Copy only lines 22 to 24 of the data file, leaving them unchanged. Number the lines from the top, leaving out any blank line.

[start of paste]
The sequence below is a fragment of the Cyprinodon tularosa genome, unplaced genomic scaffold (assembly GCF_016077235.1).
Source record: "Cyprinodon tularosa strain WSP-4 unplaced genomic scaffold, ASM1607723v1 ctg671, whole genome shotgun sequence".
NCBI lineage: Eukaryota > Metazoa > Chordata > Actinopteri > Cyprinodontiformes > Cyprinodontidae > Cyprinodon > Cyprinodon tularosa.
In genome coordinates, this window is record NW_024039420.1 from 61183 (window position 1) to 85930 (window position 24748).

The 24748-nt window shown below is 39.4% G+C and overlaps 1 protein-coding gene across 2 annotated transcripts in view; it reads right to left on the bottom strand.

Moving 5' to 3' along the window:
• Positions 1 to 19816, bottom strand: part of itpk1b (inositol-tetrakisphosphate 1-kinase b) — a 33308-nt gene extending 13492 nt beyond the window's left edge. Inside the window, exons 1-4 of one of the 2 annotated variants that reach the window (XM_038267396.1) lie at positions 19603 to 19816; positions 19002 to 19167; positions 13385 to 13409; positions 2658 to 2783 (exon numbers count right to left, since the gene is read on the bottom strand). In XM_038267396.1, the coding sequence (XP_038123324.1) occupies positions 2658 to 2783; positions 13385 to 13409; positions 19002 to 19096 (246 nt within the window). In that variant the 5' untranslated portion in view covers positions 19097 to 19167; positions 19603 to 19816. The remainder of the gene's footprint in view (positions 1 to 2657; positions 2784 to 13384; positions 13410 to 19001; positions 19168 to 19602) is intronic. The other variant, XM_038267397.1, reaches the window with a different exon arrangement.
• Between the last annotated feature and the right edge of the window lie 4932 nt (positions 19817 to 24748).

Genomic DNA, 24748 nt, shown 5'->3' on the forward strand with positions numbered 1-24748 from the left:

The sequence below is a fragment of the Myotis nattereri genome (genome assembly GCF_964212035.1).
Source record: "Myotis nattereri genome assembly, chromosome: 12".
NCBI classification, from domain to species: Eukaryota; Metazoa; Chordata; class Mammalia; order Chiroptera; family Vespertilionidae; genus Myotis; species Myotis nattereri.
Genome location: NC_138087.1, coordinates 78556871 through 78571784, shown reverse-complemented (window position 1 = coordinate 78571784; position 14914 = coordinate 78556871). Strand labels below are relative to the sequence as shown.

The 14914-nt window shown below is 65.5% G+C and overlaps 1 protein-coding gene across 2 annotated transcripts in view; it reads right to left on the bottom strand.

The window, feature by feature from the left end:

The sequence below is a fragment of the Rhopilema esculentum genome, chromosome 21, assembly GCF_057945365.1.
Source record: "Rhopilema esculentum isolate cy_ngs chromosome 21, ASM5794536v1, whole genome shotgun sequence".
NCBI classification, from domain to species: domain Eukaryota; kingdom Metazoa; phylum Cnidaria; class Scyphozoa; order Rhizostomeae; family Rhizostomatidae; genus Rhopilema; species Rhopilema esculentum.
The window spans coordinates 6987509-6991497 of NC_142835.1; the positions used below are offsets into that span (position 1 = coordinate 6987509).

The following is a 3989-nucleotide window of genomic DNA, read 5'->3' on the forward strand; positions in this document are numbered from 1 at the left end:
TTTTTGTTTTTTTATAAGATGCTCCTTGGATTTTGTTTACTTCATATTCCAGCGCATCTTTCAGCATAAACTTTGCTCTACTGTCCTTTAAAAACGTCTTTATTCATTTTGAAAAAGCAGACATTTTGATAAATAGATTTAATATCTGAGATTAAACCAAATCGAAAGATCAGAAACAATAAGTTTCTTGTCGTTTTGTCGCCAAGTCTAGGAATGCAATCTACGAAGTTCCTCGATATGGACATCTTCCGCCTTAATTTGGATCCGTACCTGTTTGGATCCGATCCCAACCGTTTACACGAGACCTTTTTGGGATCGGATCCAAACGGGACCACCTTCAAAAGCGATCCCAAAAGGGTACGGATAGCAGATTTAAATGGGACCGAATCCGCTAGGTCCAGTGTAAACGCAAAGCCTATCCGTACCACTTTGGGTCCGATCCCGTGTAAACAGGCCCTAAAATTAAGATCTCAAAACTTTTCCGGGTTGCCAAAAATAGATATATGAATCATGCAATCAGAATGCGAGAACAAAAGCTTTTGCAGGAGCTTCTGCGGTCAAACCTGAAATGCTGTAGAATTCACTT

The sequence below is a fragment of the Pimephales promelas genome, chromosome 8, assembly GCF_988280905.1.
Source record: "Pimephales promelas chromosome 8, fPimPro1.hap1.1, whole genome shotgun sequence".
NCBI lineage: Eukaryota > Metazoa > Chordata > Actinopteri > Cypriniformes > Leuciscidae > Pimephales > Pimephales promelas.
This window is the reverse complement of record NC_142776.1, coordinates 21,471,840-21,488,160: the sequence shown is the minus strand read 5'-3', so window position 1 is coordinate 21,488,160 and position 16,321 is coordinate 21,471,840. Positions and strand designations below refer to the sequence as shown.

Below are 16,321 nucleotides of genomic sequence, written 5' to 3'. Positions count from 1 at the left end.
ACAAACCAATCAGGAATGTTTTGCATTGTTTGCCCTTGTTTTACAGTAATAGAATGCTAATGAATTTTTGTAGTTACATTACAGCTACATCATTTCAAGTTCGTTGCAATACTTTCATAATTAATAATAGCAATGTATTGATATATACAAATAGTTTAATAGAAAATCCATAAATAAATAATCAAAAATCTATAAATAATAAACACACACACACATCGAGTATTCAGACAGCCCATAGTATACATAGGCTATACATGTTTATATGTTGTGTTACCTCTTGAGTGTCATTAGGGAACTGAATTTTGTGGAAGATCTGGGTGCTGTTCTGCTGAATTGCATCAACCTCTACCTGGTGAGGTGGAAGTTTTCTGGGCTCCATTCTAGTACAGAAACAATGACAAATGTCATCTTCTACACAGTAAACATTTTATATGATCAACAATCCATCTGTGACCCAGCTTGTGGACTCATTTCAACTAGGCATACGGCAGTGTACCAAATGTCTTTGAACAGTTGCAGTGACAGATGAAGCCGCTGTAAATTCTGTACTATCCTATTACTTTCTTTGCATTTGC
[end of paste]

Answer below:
The sequence below is a fragment of the Pimephales promelas genome, chromosome 8, assembly GCF_988280905.1.
Source record: "Pimephales promelas chromosome 8, fPimPro1.hap1.1, whole genome shotgun sequence".
NCBI lineage: Eukaryota > Metazoa > Chordata > Actinopteri > Cypriniformes > Leuciscidae > Pimephales > Pimephales promelas.